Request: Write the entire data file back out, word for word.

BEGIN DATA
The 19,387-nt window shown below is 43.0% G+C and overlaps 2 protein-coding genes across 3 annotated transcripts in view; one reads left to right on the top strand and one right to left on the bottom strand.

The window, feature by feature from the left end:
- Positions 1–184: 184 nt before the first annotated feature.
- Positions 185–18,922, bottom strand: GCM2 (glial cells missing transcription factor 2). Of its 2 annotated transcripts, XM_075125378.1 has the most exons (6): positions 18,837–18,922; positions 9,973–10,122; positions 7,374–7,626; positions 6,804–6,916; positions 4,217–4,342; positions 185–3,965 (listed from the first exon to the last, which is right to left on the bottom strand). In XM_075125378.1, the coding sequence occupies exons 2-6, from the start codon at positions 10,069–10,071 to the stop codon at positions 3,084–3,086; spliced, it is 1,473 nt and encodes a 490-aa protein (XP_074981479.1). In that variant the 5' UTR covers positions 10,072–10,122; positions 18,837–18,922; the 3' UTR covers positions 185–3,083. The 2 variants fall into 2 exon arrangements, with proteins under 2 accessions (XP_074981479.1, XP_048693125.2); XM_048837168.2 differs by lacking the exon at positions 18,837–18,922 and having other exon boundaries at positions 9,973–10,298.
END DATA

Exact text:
The 19,387-nt window shown below is 43.0% G+C and overlaps 2 protein-coding genes across 3 annotated transcripts in view; one reads left to right on the top strand and one right to left on the bottom strand.

The window, feature by feature from the left end:
- Positions 1–184: 184 nt before the first annotated feature.
- Positions 185–18,922, bottom strand: GCM2 (glial cells missing transcription factor 2). Of its 2 annotated transcripts, XM_075125378.1 has the most exons (6): positions 18,837–18,922; positions 9,973–10,122; positions 7,374–7,626; positions 6,804–6,916; positions 4,217–4,342; positions 185–3,965 (listed from the first exon to the last, which is right to left on the bottom strand). In XM_075125378.1, the coding sequence occupies exons 2-6, from the start codon at positions 10,069–10,071 to the stop codon at positions 3,084–3,086; spliced, it is 1,473 nt and encodes a 490-aa protein (XP_074981479.1). In that variant the 5' UTR covers positions 10,072–10,122; positions 18,837–18,922; the 3' UTR covers positions 185–3,083. The 2 variants fall into 2 exon arrangements, with proteins under 2 accessions (XP_074981479.1, XP_048693125.2); XM_048837168.2 differs by lacking the exon at positions 18,837–18,922 and having other exon boundaries at positions 9,973–10,298.